How Infrastructure Spending Affects Municipal Bonds
According to the American Society of Civil Engineers, the 10-year tab to meet the country’s basic infrastructure needs is about $6 trillion. The report, published in March, includes $125 billion needed for bridge repairs, $435 billion for roads and $176 billion for the nation’s transportation systems.1
For more than 200 years, municipal bonds have been used as public financing instruments in the U.S. Today, two-thirds of infrastructure projects such as schools, hospitals, highways and airports are financed by municipal bonds.2
In addition to providing revenue for infrastructure projects, muni bonds offer an attractive investment opportunity. They provide tax-advantaged yields for current income, stable credit quality and a risk-averse allocation for an investment portfolio. One way to diversify municipal bond investments is through a municipal bond fund or ETF. Given the potential for increased interest and investment in infrastructure in the foreseeable future, we’re happy to discuss opportunities suitable for your portfolio. Give us a call if you’d like to learn more.
President Joe Biden recently proposed a $2.3 trillion plan to invest in the nation’s infrastructure. One funding option Congress may consider is the Build America Bonds (BAB) program, which was introduced during the Great Recession as a means to fund recovery efforts through infrastructure repairs and development. BABs were originally structured for states, cities, schools, airports, mass transit agencies and other public entities to sell for a limited time. They were particularly attractive because the federal government kicked in 35% of interest costs.3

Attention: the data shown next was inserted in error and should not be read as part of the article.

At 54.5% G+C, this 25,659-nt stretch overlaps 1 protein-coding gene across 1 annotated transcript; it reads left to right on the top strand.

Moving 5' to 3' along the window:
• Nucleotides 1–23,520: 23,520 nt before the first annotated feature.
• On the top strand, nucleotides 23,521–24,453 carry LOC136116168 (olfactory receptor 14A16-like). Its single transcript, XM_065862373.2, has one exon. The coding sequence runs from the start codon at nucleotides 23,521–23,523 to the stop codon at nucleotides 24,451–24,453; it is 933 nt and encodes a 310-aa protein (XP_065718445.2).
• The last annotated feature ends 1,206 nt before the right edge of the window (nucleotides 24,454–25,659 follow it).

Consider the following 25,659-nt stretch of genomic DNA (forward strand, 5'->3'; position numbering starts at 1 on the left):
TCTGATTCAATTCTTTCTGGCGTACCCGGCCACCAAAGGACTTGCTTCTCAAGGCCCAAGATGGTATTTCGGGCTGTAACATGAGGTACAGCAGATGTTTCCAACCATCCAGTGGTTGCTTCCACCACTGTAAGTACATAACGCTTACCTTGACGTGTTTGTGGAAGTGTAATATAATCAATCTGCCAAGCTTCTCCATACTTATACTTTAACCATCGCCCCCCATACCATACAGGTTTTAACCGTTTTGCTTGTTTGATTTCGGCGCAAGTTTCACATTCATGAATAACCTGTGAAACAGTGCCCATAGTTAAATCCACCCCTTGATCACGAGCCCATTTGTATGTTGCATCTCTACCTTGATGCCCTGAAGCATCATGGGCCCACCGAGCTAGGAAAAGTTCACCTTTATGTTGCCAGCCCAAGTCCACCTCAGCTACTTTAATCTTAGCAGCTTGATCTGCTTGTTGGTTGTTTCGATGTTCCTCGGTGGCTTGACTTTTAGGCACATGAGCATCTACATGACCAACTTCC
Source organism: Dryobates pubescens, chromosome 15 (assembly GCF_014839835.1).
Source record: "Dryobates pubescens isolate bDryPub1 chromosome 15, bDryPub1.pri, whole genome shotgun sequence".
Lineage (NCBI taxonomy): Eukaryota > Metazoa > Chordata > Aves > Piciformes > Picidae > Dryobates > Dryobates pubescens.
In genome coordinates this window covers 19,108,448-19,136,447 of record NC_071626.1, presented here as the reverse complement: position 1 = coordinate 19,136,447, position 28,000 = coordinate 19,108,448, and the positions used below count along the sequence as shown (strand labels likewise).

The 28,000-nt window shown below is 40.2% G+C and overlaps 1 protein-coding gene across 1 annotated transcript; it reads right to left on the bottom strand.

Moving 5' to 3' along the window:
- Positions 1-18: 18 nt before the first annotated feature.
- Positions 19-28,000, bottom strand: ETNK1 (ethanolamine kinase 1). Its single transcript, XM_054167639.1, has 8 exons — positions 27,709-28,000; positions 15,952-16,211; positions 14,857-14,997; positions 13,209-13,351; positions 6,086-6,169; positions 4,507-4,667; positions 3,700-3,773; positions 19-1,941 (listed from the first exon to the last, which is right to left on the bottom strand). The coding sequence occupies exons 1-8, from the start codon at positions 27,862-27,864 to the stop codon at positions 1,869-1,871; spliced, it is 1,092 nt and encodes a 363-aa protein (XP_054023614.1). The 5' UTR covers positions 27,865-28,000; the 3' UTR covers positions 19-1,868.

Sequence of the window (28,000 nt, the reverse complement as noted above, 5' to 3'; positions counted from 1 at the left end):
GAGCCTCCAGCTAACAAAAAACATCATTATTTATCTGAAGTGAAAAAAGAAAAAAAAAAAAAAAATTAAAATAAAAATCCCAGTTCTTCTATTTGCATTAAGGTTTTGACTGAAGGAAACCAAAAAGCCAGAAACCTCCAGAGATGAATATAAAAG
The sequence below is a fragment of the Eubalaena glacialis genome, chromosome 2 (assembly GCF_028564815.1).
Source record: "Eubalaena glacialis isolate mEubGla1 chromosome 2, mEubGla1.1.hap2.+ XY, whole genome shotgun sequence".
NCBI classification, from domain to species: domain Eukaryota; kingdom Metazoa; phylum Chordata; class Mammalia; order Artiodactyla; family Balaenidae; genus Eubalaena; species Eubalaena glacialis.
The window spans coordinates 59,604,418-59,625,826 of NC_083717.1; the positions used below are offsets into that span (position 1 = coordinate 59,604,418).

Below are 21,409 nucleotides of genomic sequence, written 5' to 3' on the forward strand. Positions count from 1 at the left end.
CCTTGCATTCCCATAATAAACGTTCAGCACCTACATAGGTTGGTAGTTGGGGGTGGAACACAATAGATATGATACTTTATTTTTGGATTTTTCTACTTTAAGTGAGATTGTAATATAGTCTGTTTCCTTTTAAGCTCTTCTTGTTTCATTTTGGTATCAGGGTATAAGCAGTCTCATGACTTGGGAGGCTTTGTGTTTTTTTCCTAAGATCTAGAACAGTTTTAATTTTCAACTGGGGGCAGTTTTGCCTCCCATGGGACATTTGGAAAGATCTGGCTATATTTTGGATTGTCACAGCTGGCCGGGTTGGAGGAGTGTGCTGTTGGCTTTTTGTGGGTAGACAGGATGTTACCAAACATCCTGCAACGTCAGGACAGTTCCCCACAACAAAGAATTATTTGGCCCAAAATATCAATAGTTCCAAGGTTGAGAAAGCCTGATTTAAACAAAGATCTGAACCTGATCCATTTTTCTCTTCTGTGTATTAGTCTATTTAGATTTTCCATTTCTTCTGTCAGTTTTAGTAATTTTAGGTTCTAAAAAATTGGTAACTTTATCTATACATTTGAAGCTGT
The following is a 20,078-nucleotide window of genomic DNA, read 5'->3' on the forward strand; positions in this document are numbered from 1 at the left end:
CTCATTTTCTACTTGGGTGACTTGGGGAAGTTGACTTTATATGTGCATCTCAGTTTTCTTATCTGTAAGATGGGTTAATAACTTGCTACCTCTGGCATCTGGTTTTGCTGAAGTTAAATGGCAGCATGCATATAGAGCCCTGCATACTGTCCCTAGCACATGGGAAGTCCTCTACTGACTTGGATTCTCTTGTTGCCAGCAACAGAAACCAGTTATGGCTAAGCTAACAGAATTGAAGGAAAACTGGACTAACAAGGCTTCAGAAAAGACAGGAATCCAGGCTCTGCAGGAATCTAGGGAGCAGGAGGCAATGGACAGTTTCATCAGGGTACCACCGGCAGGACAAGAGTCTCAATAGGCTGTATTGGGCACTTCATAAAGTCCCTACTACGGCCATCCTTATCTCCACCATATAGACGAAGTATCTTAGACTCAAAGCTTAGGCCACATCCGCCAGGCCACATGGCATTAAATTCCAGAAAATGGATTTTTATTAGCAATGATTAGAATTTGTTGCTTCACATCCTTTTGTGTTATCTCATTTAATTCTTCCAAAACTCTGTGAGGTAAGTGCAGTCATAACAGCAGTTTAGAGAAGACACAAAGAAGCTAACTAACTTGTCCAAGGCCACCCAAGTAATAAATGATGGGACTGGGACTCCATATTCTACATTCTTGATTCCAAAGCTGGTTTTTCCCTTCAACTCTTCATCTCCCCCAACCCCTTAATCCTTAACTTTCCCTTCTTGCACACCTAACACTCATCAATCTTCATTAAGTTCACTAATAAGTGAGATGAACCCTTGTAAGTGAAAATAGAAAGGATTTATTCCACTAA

Stimulus packages over the past year have benefited the municipal market by making funds available to state and local governments to make up for lost sales tax revenues due to lockdowns and the beleaguered economy.5 Now, with more revenue available, local public agencies may be inclined to issue debt for capital purposes.
Bonds backed by states and cities tend to have high credit ratings and low default risk, and the federal government underwriting municipal debt makes them even more attractive. Historically, muni bonds have offered rates as high as 7% or more.6 Furthermore, given the potential that an expensive infrastructure bill may be supported by an increase in income tax rates, municipal bonds offer an opportunity for investors to shield income from taxation.7
Content prepared by Kara Stefan Communications.
1 Thomas Franck. CNBC. March 26, 2021. “Build America Bonds may be key to financing Biden’s infrastructure plans.” https://www.cnbc.com/2021/03/26/build-america-bonds-may-be-key-to-financing-bidens-infrastructure-plans.html. Accessed May 5, 2021.
2 Jenna Ross. Visual Capitalist. Nov. 4, 2019. “From Coast to Coast: How U.S. Muni Bonds Help Build the Nation.” https://www.visualcapitalist.com/municipal-bonds-build-nation/. May 5, 2021.
3 Karen Pierog. Reuters. March 31, 2021. “Build America Bonds may stage a comeback in Biden’s infrastructure plan.” https://www.reuters.com/article/usa-biden-infrastructure-bonds/build-america-bonds-may-stage-a-comeback-in-bidens-infrastructure-plan-idUSL1N2LR1UZ. Accessed May 5, 2021.
5 Sanghamitra Saha. Nasdaq. April 7, 2021. “4 Factors Why Muni Bond ETFs Could Rally.” https://www.nasdaq.com/articles/4-factors-why-muni-bond-etfs-could-rally-2021-04-07. Accessed May 5, 2021.
7 Franklin Templeton. March 18, 2021. “Stimulus and Infrastructure: Boon for Muni Bonds?” https://www.franklintempleton.com/investor/tools-and-resources/investor-education/talking-markets-podcast/stimulus-and-infrastructure-boon-for-muni-bonds. Accessed May 5, 2021.
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The information contained in this material is believed to be reliable, but accuracy and completeness cannot be guaranteed; it is not intended to be used as the sole basis for financial decisions.
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